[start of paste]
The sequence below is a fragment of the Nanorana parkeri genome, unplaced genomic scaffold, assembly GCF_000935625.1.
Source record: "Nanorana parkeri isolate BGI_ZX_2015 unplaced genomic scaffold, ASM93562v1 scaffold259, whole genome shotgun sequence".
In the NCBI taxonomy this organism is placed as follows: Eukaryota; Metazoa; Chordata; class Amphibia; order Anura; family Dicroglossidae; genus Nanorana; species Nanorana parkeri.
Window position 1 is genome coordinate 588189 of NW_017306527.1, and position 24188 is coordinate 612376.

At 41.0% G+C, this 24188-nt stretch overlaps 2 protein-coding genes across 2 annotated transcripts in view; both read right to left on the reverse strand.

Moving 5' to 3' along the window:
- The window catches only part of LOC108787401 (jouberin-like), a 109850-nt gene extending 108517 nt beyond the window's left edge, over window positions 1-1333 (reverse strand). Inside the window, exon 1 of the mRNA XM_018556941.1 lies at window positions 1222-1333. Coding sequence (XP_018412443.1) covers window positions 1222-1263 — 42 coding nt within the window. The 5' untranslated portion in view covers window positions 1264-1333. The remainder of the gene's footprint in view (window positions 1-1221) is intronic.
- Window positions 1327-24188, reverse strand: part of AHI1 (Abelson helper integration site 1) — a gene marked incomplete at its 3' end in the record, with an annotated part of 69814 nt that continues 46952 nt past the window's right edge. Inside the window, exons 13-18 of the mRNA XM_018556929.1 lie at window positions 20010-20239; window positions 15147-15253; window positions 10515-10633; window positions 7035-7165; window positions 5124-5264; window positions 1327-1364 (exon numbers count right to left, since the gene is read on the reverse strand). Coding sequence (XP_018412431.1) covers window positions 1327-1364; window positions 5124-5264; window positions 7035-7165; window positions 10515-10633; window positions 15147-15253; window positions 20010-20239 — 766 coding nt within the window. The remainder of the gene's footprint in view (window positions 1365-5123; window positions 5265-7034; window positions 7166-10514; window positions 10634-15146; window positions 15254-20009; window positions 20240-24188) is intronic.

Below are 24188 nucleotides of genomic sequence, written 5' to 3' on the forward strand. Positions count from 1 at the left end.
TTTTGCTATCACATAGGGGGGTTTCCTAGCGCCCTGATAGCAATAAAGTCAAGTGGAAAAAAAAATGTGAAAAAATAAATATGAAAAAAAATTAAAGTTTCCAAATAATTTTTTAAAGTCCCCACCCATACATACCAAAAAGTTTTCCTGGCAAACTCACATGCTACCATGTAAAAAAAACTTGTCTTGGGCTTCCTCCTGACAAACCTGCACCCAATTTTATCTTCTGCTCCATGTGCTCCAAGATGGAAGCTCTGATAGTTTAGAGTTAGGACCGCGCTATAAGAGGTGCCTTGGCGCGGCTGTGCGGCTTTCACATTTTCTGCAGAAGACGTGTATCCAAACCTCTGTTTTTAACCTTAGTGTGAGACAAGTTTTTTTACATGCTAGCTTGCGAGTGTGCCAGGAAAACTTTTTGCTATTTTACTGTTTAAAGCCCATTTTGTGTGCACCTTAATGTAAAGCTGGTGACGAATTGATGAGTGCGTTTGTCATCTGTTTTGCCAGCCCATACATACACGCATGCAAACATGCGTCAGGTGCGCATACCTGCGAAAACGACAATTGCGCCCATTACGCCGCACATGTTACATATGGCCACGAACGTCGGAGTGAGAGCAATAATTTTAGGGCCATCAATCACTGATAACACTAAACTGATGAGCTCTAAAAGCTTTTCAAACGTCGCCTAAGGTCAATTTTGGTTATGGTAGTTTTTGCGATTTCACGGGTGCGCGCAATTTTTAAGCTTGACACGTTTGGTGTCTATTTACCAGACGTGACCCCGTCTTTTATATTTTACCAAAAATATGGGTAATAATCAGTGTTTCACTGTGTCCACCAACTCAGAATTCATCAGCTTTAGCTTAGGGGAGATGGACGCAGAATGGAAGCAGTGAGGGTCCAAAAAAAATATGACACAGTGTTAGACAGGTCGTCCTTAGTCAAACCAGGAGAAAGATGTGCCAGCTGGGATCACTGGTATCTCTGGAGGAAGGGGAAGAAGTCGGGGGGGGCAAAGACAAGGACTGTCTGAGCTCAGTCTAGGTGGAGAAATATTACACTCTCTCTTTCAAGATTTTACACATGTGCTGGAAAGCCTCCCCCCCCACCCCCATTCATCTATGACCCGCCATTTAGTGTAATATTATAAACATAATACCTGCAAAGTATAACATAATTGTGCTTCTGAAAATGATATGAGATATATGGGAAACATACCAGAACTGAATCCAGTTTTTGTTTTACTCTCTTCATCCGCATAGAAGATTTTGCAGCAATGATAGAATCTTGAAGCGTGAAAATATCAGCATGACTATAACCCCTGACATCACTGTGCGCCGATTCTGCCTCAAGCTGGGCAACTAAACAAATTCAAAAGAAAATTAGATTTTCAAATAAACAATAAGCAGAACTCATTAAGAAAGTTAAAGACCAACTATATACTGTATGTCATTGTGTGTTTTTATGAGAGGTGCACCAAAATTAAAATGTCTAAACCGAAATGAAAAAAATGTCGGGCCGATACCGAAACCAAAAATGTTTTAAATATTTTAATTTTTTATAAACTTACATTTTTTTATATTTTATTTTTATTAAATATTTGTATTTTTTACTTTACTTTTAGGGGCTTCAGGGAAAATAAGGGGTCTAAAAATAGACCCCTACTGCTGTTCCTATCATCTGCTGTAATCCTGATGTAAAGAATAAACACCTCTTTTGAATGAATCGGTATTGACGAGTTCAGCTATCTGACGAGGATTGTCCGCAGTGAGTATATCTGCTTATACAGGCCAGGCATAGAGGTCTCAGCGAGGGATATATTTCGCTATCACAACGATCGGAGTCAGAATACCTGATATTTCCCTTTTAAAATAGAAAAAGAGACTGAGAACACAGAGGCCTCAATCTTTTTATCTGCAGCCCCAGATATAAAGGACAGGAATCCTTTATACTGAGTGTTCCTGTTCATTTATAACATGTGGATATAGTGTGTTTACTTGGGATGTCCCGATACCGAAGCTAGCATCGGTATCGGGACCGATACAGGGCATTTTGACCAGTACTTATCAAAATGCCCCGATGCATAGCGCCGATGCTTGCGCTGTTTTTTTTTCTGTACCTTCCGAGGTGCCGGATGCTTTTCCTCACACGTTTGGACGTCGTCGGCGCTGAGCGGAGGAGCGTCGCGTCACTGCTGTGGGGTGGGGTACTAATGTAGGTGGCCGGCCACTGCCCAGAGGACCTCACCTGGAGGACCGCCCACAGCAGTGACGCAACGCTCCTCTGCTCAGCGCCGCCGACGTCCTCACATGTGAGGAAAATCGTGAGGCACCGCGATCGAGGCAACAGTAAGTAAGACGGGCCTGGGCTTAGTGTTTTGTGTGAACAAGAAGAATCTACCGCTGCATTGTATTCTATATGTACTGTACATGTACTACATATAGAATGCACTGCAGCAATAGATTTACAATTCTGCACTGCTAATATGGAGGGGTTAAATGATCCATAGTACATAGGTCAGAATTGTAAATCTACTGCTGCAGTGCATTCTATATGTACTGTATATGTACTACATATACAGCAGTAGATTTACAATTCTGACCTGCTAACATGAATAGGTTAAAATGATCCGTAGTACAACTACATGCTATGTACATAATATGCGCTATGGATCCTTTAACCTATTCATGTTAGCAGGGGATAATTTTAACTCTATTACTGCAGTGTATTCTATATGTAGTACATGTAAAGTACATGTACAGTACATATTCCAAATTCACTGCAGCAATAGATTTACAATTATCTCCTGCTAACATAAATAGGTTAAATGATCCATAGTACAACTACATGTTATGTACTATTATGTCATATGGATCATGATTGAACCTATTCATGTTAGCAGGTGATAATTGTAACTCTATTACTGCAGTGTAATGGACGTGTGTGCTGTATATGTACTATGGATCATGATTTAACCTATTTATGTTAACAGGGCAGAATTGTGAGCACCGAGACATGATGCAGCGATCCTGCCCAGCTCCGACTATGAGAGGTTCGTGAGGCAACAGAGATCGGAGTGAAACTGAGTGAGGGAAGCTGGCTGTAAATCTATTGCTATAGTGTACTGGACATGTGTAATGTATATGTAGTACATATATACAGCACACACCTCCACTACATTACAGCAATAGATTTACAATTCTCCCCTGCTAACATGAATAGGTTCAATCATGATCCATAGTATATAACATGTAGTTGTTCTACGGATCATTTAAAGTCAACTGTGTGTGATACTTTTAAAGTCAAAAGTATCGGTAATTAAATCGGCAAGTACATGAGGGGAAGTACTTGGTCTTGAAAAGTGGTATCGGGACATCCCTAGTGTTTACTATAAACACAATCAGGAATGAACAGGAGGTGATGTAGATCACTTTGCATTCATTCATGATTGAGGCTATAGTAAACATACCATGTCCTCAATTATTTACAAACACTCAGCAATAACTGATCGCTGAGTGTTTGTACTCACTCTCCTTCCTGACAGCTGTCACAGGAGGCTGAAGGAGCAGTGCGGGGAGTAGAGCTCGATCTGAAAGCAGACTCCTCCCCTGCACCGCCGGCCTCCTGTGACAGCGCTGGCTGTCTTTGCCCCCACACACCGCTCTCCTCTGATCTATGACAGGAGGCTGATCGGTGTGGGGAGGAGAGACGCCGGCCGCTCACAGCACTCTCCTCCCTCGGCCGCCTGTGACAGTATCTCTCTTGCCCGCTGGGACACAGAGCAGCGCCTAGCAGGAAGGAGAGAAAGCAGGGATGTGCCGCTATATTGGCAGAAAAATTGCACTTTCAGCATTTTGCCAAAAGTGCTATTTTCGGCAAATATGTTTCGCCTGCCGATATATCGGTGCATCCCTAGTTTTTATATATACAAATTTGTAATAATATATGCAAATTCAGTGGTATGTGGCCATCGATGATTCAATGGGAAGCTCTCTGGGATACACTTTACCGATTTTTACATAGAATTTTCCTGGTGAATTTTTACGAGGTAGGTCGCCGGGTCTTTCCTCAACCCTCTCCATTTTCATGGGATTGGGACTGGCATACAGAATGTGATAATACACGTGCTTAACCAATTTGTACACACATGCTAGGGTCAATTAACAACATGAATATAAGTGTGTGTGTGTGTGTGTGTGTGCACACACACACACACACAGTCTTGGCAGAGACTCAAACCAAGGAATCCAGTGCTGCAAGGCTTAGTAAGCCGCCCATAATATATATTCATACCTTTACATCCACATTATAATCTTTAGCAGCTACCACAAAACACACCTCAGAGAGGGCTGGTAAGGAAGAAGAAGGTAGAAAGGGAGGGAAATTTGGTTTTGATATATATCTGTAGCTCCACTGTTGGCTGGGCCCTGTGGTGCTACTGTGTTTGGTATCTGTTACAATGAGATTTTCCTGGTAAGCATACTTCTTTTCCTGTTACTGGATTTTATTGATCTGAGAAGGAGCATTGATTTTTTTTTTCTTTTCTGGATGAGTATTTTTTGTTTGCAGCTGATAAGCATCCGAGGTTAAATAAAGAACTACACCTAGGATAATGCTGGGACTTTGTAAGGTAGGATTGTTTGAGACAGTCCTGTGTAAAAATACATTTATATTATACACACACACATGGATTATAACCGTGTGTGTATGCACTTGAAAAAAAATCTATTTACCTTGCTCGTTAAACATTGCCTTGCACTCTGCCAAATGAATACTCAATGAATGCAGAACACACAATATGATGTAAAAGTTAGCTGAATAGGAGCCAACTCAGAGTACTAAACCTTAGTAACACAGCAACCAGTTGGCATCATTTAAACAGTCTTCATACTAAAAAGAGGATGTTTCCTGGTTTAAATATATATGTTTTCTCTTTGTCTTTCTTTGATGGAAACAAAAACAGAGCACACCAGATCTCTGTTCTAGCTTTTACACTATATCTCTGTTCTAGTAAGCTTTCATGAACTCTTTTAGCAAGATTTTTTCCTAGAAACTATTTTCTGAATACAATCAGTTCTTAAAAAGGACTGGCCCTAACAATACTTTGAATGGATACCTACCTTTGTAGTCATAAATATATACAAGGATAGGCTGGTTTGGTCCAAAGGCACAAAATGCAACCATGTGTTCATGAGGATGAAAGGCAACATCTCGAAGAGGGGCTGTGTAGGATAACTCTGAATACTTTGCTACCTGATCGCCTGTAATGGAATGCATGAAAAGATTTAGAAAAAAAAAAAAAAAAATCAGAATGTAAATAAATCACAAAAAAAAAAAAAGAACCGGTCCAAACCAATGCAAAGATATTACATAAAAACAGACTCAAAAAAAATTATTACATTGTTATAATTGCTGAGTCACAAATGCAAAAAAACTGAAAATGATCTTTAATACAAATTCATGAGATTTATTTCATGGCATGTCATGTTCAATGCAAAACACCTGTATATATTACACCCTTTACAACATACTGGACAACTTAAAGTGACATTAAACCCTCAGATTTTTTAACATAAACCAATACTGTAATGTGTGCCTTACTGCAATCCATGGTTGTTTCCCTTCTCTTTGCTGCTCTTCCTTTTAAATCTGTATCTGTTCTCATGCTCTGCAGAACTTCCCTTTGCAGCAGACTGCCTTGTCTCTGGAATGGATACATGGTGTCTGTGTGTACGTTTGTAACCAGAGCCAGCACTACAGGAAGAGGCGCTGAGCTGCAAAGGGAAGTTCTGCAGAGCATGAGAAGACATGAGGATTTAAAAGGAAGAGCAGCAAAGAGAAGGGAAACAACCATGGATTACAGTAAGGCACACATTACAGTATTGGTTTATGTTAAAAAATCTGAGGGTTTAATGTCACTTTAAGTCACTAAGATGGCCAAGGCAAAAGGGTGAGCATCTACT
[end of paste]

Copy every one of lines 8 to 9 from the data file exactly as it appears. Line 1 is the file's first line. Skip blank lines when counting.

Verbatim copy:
- Window positions 1327-24188, reverse strand: part of AHI1 (Abelson helper integration site 1) — a gene marked incomplete at its 3' end in the record, with an annotated part of 69814 nt that continues 46952 nt past the window's right edge. Inside the window, exons 13-18 of the mRNA XM_018556929.1 lie at window positions 20010-20239; window positions 15147-15253; window positions 10515-10633; window positions 7035-7165; window positions 5124-5264; window positions 1327-1364 (exon numbers count right to left, since the gene is read on the reverse strand). Coding sequence (XP_018412431.1) covers window positions 1327-1364; window positions 5124-5264; window positions 7035-7165; window positions 10515-10633; window positions 15147-15253; window positions 20010-20239 — 766 coding nt within the window. The remainder of the gene's footprint in view (window positions 1365-5123; window positions 5265-7034; window positions 7166-10514; window positions 10634-15146; window positions 15254-20009; window positions 20240-24188) is intronic.

Below are 24188 nucleotides of genomic sequence, written 5' to 3' on the forward strand. Positions count from 1 at the left end.